Setting Up WhiteboxTool
WhiteboxTools is a stand-alone executable command-line program with no actual installation. Download the appropriate file for your system from the GitHub site or from the Geomorphometry and Hydrogeomatics Research Group homepage and decompress the folder. Pre-compiled binaries can be downloaded for MS Windows, MacOS, and Linux operating systems. Depending on your operating system, you may need to grant the WhiteboxTools executable file execution privileges before running it.
If you intend to use WhiteboxTools from the command prompt (i.e. a terminal application), you may wish to add the directory containing the WhiteboxTools executable file to your system PATH variable. Doing so will greatly simplify usage of the library from your terminal. Instructions for doing this depend on your operating system and can be found on the Internet.
If you intend to use the Python programming interface for WhiteboxTools you will need to have Python 3 installed. Please note that the Python interface will not work correctly with Python 2. If your system has Python 2 as the default Python version, it is possible to install Python 3 alongside your current version. You may need to use the
python3 command in place of the usual
python if this is the case.
Building WhiteboxTools From Source Code
Most users rely on the pre-compiled versions of WhiteboxTools and will never need to compile the software from its source code. There are two circumstances under which you may find that you need to build your own binary executable: 1) if you need a binary compiled for a platform other than the project-supported operating systems, and 2) if you require a bleeding-edge feature or bug-fix only available in the development branch. It is likely that WhiteboxTools will work on a wider variety of operating systems and architectures than those of the distributed pre-compiled binaries. If you do not find your operating system/architecture in the list of available WhiteboxTool binaries, then compilation from source code will be necessary. WhiteboxTools can be compiled from the source code with the following steps:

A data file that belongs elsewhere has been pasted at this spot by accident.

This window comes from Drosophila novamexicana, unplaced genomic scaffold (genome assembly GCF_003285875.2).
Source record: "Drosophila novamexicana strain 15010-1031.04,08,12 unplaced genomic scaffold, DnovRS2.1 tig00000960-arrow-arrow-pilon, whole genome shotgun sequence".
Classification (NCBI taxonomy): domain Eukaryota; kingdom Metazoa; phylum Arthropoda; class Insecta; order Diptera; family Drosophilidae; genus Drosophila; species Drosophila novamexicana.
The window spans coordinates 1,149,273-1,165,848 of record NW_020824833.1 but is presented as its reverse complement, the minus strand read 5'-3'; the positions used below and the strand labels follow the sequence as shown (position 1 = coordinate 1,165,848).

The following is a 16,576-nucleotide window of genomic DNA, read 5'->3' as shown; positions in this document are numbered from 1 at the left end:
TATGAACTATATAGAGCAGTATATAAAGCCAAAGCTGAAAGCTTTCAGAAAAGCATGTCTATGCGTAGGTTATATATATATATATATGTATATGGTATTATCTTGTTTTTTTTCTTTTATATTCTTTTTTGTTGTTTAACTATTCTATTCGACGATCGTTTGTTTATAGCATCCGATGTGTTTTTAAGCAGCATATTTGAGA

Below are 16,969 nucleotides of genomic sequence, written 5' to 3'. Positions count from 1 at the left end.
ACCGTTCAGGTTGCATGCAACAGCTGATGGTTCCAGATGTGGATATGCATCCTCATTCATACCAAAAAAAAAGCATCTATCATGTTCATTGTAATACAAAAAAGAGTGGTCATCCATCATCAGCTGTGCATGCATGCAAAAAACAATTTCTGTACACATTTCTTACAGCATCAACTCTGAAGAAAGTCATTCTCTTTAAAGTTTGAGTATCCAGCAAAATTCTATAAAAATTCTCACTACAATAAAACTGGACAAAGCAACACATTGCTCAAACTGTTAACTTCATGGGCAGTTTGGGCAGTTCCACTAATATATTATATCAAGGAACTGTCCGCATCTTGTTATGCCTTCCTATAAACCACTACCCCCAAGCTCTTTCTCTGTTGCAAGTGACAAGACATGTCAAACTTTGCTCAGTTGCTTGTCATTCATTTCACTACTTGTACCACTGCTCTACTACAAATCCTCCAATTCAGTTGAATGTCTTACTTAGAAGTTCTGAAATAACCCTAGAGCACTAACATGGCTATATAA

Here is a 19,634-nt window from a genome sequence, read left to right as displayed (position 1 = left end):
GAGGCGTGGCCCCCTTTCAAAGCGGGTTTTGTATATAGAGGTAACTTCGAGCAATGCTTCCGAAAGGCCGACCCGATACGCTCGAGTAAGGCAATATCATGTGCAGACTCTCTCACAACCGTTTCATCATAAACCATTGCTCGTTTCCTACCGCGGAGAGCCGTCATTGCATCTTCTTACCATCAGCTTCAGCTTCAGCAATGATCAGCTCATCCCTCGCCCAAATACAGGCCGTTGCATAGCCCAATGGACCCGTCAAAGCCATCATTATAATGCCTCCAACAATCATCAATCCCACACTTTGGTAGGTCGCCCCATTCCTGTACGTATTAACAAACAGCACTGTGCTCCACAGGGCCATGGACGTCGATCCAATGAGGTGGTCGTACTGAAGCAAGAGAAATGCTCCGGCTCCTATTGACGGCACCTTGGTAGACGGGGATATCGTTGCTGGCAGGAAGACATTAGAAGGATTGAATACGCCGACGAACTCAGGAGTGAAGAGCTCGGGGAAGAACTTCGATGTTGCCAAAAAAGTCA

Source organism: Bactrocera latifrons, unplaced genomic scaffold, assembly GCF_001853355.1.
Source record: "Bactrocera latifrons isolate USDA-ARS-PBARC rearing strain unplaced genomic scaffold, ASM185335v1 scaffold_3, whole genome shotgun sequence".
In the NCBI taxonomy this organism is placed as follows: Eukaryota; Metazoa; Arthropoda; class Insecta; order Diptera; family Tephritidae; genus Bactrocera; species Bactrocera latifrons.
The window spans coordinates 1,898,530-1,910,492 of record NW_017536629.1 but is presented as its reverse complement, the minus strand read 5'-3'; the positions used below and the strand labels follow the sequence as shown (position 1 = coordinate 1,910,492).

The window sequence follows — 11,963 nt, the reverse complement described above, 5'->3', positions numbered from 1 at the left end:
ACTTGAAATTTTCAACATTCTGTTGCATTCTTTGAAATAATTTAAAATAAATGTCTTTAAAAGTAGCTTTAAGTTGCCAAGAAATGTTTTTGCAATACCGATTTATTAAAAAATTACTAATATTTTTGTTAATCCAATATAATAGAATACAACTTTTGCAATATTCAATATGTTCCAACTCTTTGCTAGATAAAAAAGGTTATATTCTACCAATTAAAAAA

- Install the Rust compiler; Rustup is recommended for this purpose. Further instruction can be found at this link.
The proper way to install Rustup depends on your operating system and instructions can be found on the Rust install page. For Unix-type OSs (including linux and MacOS), the recommended install command is:
curl https://sh.rustup.rs -sSf | sh
After installing Rustup, install the Rust compiler and tools (including the Cargo package manager and build tool):
rustup install stable
Note, you may need to install a linker in addition to the Rust compiler (e.g. MS Visual C++ 2015 Build Tools on MS Windows; XCode on MacOS).
Download the WhiteboxTools source code. To download the code, click the green Clone or download button on the GitHub repository site.
Decompress the zipped download file.
Open a terminal (command prompt) window and change the working directory to the whitebox_tools sub-folder, which is contained within the decompressed downloaded Whitebox GAT folder:
>> cd /path/to/folder/whitebox_tools/
- Finally, use the rust package manager Cargo, which will be installed alongside Rust, to compile the executable:
>> cargo build --release
Depending on your system, the compilation may take several minutes. When completed, the compiled binary executable file will be contained within the whitebox_tools/target/release/ folder. Type ./whitebox_tools --help at the command prompt (after changing the directory to the containing folder) for information on how to run the executable from the terminal.
The '>>' is shorthand used in this document to denote the command prompt and is not intended to be typed.
Be sure to follow the instructions for installing Rust carefully. In particular, if you are installing on Microsoft Windows, you must have a linker installed prior to installing the Rust compiler (rustc). The Rust webpage recommends either the MS Visual C++ 2015 Build Tools or the GNU equivalent and offers details for each installation approach.